By the time this Earth Day precursor closed, 50,000 people had attended 125 events, virtually all of which had been amply covered by national press. Determined to be inclusive, ENACT’s organizers invited and accepted requests to speak from a dizzyingly diverse collection of high-profile individuals ranging from the avuncular Arthur Godfrey to the all-but nude cast of the musical Hair and top-of-the-charts singer Gordon Lightfoot. Headline environmentalist Barry Commoner was joined by Michigan’s Governor William Milliken, the University’s President Robben Fleming (exceptionally adept at avoiding conflict by giving voice to student concerns), the presidents of both Dow Chemical and the United Auto Workers, along with environmental leaders from around the country and of course Senator Gaylord Nelson. Almost every University School and department sponsored a workshop, lecture or symposium on environmental issues related to its discipline.

Not surprisingly, as U-M had been a focal point for many of the white-hot 1960s protests, this environmental happening did not want for a generous dose of zaniness mixed with serious social criticism. A blue Ford Mustang was put on trial in the center of campus. In spite of arguments energetically presented in defense of the accused car (the auto industry was the backbone of Michigan’s economy), the Mustang was found “guilty of murder of the American public.”  Its sentence was death by sledge hammers, with hundreds of observers cheering the executioners.

Somehow, I missed the car’s demise, the ceremonial dumping of thousands of non-recyclable coke cans, Gordon Lightfoot, the crowds in Crisler Arena and even the lectures and symposia in the School of Education where I attended classes and my four-year-old son, John, went to pre-school. 

How did I, a politically interested student who was on campus almost every day, miss out on this eclectic happening we now recognize as the kick-off of the modern environmental movement? Given my full-on commitment to environmental advocacy in the decades that followed, I’ve questioned why I was not an organizer, or at least a participant. In positing my answer, I have vivid memories of an overwhelmed young woman, determined to be a flawless supermom while completing her MA in Education and maintaining a household that showed not a speck of disorder. And all of this in an age when even the nicest of husbands (mine) felt their professional work excused them from sharing childcare responsibilities with their wives. 

But there was another reason I was MIA from Michigan’s original Earth Day, a reason I understand better years on in reading about a memorable session dubbed the Scream-Out. The Scream-Out was the platform for those who thought Gaylord Nelson was wrong in calling for a national day of environmental reflection. In preparing the multifaceted program, organizers had faced arguments that an active environmental movement would only distract from more pressing social injustices. Black student activists saw all that was lacking in commitment to ending campus racism. Just before the four-day, 50,000-person Earth Day teach-in, the U-M campus had been wrenched by a campus-wide strike led by the Black Action Movement (BAM). In a tense two-week stand-off, a large and growing number of professors and students (myself included) refused to cross picket lines in support of BAM’s demands to raise black student enrollment and increase successful minority engagement on campus.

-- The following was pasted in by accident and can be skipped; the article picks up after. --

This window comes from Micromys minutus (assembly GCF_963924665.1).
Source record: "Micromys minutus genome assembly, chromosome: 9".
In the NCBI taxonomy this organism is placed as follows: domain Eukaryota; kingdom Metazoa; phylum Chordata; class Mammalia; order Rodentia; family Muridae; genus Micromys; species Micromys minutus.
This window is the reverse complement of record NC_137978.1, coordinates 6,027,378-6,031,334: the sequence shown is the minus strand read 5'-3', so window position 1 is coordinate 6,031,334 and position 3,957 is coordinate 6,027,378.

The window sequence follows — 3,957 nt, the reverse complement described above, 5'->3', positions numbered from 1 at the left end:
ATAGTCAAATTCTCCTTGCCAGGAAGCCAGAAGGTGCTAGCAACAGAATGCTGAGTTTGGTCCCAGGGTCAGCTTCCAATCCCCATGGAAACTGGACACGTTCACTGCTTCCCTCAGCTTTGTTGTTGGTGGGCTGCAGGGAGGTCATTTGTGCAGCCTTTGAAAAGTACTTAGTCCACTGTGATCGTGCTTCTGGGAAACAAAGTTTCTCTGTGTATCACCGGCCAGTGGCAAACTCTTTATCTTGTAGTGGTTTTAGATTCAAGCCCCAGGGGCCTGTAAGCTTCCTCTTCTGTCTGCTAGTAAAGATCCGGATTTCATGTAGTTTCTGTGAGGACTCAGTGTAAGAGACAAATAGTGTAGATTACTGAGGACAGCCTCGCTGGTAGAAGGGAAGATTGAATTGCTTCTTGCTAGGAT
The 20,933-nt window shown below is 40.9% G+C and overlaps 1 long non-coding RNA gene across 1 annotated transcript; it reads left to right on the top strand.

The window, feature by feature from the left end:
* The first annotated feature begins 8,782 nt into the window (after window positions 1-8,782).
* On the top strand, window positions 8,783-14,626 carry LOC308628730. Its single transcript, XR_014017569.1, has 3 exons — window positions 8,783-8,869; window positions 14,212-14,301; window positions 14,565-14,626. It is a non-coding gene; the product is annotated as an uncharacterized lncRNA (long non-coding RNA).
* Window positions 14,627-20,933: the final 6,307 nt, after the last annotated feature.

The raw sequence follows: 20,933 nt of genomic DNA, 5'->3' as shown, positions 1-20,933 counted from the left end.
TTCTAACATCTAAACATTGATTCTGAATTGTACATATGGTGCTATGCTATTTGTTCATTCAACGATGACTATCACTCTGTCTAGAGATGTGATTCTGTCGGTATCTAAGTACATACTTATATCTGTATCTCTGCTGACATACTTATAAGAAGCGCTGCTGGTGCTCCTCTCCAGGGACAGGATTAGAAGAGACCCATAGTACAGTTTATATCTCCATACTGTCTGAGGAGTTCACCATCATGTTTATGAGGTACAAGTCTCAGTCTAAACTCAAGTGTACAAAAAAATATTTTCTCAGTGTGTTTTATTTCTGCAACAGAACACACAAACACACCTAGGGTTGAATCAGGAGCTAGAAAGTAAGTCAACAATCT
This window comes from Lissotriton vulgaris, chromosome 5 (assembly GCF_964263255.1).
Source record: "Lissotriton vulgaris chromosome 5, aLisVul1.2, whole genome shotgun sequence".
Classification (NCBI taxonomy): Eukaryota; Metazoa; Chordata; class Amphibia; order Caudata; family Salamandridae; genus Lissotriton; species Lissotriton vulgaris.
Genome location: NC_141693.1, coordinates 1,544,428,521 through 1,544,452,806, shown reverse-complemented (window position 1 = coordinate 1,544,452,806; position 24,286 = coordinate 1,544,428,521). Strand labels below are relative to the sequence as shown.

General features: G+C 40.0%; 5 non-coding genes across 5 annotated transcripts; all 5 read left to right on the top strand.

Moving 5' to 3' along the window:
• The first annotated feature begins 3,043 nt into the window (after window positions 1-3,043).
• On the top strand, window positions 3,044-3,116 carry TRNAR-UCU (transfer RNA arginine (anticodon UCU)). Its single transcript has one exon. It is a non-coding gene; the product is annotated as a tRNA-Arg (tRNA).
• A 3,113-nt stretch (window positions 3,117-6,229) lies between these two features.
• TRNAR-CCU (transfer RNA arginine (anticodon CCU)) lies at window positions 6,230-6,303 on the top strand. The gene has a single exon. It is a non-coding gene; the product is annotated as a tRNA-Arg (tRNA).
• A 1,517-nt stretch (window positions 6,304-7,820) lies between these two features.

Joined by frustrated anti-war protestors on a campus that fairly enough claimed to be the birthplace of Students for a Democratic Society (SDS), it was not surprising that there were both black and white reformers who questioned the importance of Johnny-come-lately environmentalism. (At the time, just a few environmental activists and scholars were beginning to conceptualize environmental justice.) Although I did not consciously decide to boycott the environmental teach-in, I do recall thinking that both the women’s and the environmental movements were of less significance than fighting racism and the Viet Nam War. It was at the Scream-Out, had I attended it, that I would have heard a substantive discussion of my own poorly-formed concerns.

But I didn’t go. I had two small children to care for, MA degree assignments to be finished, and a broken refrigerator to be replaced at home. I could never have imagined in 1970 that both my husband and I would spend decades dedicating ourselves to advancing deeper environmental understandings and better environmental laws, no matter what other responsibilities we faced.

Ironically, my slow-off-the-blocks start as an environmentalist has made me a more effective advocate. Remembering how overwhelmed I felt then, toiling to manage multiple responsibilities, has prompted me to be more respectful when engaging with people struggling today to get on top of their own lives’ demands. And recalling that on Earth Day One I viewed environmental concerns as competitors with — rather than integral to — battles for social, economic and racial justice, prods me now to act more inclusively, recognizing that the fabric of a healthy planet and just society is woven from many threads.